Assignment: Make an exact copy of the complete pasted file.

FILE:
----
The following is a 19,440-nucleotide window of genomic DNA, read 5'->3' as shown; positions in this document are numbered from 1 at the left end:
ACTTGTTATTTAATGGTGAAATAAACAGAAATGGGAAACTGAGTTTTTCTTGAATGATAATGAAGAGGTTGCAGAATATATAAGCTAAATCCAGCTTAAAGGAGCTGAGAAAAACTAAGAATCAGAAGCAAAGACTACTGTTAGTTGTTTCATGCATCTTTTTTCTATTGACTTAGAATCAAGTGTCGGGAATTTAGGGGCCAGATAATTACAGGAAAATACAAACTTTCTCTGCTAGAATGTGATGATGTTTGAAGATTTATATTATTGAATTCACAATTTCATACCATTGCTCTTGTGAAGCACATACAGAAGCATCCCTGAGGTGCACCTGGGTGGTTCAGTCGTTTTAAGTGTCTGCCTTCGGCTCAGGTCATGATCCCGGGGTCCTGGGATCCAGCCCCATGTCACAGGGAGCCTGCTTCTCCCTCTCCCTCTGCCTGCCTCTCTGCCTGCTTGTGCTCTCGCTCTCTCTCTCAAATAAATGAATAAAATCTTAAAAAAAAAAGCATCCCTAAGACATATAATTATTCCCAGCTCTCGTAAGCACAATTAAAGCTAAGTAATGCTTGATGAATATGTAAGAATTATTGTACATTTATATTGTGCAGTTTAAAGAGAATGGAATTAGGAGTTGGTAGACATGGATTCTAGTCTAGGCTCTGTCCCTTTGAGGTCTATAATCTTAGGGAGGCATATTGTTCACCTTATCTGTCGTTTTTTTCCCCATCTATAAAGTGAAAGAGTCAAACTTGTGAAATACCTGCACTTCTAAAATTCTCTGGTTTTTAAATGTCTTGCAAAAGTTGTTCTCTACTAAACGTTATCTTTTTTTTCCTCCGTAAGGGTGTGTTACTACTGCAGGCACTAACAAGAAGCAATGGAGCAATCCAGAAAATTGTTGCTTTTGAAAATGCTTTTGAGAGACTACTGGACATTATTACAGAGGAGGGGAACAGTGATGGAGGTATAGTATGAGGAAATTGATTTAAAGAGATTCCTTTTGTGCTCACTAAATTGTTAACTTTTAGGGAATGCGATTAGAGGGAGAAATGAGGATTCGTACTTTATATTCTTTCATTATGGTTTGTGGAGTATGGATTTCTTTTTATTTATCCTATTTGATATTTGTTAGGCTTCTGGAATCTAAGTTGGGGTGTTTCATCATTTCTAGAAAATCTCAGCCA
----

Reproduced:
The following is a 19,440-nucleotide window of genomic DNA, read 5'->3' as shown; positions in this document are numbered from 1 at the left end:
ACTTGTTATTTAATGGTGAAATAAACAGAAATGGGAAACTGAGTTTTTCTTGAATGATAATGAAGAGGTTGCAGAATATATAAGCTAAATCCAGCTTAAAGGAGCTGAGAAAAACTAAGAATCAGAAGCAAAGACTACTGTTAGTTGTTTCATGCATCTTTTTTCTATTGACTTAGAATCAAGTGTCGGGAATTTAGGGGCCAGATAATTACAGGAAAATACAAACTTTCTCTGCTAGAATGTGATGATGTTTGAAGATTTATATTATTGAATTCACAATTTCATACCATTGCTCTTGTGAAGCACATACAGAAGCATCCCTGAGGTGCACCTGGGTGGTTCAGTCGTTTTAAGTGTCTGCCTTCGGCTCAGGTCATGATCCCGGGGTCCTGGGATCCAGCCCCATGTCACAGGGAGCCTGCTTCTCCCTCTCCCTCTGCCTGCCTCTCTGCCTGCTTGTGCTCTCGCTCTCTCTCTCAAATAAATGAATAAAATCTTAAAAAAAAAAGCATCCCTAAGACATATAATTATTCCCAGCTCTCGTAAGCACAATTAAAGCTAAGTAATGCTTGATGAATATGTAAGAATTATTGTACATTTATATTGTGCAGTTTAAAGAGAATGGAATTAGGAGTTGGTAGACATGGATTCTAGTCTAGGCTCTGTCCCTTTGAGGTCTATAATCTTAGGGAGGCATATTGTTCACCTTATCTGTCGTTTTTTTCCCCATCTATAAAGTGAAAGAGTCAAACTTGTGAAATACCTGCACTTCTAAAATTCTCTGGTTTTTAAATGTCTTGCAAAAGTTGTTCTCTACTAAACGTTATCTTTTTTTTCCTCCGTAAGGGTGTGTTACTACTGCAGGCACTAACAAGAAGCAATGGAGCAATCCAGAAAATTGTTGCTTTTGAAAATGCTTTTGAGAGACTACTGGACATTATTACAGAGGAGGGGAACAGTGATGGAGGTATAGTATGAGGAAATTGATTTAAAGAGATTCCTTTTGTGCTCACTAAATTGTTAACTTTTAGGGAATGCGATTAGAGGGAGAAATGAGGATTCGTACTTTATATTCTTTCATTATGGTTTGTGGAGTATGGATTTCTTTTTATTTATCCTATTTGATATTTGTTAGGCTTCTGGAATCTAAGTTGGGGTGTTTCATCATTTCTAGAAAATCTCAGCCA